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Relying on intelligent heating networks – June 2012

Heating and cooling networks that use renewable energies are efficient and competitive. With the Greater Paris project, an opportunity has arisen to create new district heating networks that are at once ecological, profitable and supportive.

When France and Europe took the decision to limit carbon emissions, and to provide tax incentives for renewable energies, it was demonstrated just how economically attractive these heating and cooling networks, which use renewable energies, are compared with individual solutions.

Geothermal, biomass and recovery
Local, renewable energy, independent of fossil fuels, available around the clock.

The development of cogeneration, heat recovery from incineration plants or industrial processes, and renewable energies such as biomass and geothermal energy, has stabilized the price of heating and cooling networks and made them competitive in the face of soaring fossil fuel prices. Renewable energies, such as deep and surface geothermal energy, energy recovery from waste incineration and industrial and tertiary cooling, are therefore once again in the spotlight.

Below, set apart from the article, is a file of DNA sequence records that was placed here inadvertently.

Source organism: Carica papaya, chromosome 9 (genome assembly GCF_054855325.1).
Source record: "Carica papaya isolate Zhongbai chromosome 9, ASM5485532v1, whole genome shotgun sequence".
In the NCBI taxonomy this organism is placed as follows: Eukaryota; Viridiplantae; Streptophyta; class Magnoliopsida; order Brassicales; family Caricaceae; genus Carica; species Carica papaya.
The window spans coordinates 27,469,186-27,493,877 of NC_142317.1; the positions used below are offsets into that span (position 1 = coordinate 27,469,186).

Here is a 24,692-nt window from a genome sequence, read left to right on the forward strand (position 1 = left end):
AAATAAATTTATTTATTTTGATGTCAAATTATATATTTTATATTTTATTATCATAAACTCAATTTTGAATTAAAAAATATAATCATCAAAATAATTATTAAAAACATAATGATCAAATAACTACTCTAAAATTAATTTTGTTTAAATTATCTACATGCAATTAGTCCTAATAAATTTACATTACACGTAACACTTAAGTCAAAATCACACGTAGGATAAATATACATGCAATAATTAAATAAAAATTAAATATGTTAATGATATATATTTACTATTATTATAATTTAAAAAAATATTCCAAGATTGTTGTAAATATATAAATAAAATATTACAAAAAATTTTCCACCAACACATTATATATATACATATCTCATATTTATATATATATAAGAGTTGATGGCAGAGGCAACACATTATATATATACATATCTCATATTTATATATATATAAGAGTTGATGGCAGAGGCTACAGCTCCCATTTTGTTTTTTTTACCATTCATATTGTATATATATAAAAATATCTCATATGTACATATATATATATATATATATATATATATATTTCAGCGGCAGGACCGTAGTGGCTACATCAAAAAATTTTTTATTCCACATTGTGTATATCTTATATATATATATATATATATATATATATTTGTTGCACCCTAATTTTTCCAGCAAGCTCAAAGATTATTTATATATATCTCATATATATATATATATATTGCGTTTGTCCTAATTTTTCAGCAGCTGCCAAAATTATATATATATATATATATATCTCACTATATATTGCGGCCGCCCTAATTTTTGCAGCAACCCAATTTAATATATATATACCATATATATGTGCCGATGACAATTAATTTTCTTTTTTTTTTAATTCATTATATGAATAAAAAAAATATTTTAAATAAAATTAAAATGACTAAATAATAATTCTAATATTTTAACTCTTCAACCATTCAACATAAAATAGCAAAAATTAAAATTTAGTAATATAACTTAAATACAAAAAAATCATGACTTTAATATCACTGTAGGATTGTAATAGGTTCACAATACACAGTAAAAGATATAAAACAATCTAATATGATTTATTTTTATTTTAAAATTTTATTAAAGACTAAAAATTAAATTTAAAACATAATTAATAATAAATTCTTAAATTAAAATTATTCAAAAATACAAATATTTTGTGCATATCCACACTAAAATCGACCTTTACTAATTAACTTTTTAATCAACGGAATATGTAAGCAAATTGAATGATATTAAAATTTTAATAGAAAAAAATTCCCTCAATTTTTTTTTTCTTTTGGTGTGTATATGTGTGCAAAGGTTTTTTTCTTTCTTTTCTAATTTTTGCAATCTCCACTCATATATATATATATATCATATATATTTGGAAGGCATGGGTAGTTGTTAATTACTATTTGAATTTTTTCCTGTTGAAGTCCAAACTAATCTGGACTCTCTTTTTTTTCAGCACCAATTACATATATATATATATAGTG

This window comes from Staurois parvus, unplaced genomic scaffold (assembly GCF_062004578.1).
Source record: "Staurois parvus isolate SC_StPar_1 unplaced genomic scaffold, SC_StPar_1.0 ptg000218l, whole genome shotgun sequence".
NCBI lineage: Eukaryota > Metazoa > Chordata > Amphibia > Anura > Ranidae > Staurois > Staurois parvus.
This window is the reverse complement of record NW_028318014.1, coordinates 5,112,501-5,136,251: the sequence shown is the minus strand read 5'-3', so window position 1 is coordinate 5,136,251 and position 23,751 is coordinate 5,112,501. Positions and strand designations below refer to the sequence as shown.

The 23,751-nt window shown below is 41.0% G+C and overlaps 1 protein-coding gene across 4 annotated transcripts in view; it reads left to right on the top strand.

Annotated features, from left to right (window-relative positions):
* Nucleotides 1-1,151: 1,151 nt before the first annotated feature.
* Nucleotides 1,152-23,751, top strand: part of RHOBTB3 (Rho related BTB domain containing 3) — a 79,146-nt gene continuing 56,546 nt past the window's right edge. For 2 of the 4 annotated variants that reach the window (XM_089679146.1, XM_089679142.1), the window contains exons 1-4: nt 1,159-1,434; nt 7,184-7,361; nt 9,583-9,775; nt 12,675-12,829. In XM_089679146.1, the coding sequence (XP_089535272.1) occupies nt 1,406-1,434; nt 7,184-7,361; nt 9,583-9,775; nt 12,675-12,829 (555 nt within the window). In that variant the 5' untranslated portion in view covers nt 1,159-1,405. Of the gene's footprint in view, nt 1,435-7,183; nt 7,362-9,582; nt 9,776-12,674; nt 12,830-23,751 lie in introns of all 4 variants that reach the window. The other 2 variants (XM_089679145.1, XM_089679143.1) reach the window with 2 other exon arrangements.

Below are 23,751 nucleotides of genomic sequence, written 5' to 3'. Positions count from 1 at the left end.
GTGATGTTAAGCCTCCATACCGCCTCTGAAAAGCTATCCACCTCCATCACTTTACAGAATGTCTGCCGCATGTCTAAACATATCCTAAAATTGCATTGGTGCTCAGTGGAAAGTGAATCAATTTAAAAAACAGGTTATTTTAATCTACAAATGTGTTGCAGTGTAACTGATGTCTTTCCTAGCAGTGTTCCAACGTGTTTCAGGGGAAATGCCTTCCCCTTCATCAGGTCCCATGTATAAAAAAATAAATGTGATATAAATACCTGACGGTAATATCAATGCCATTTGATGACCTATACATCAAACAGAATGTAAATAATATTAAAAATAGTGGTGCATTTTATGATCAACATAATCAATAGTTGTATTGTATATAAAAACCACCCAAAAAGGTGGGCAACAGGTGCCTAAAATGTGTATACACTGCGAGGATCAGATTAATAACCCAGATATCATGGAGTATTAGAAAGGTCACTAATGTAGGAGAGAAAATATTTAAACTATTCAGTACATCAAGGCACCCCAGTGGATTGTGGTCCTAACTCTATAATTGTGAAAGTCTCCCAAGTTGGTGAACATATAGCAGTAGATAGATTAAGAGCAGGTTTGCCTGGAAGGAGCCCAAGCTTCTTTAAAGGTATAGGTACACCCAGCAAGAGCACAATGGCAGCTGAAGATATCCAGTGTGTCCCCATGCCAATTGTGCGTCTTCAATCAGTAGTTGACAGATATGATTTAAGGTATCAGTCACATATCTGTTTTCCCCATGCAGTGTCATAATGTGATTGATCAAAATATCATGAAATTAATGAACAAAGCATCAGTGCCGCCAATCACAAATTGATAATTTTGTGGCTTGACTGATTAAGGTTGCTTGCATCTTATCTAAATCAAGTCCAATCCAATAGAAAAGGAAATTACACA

Better networks
At the same time, networks have improved technically, and now require lower temperature and pressure regimes. These advances not only improve their efficiency, but also make them less expensive to build and therefore more profitable.

They can also be better adapted to customer requirements, such as new low-energy buildings, and to climatic constraints, as their design has become more flexible. Last but not least, they help to support local electricity grids by relieving their load at peak periods. The networks are proving to be more efficient than some alternative projects.

But the key is to ensure that a large proportion of the population benefits. The aim is to increase the number of homes served from one million to four million. In this case, we need to take advantage of every opportunity, particularly new development projects, to extend these networks.

Optimal carbon footprint
This is a great opportunity to create heating networks that are at once ecological, profitable and socially responsible. Not all sites currently under study will be suitable for ecological networks. We therefore need to quickly define which sites will be suitable. Beyond the global analyses currently underway, we need to bear in mind that each site will have its own specific characteristics. It is the role of local operators and the companies involved to design optimized solutions that will enable each project to achieve the best possible “carbon footprint”. It is through the environmental solutions that are put in place today that the territory we want to live in tomorrow will take shape.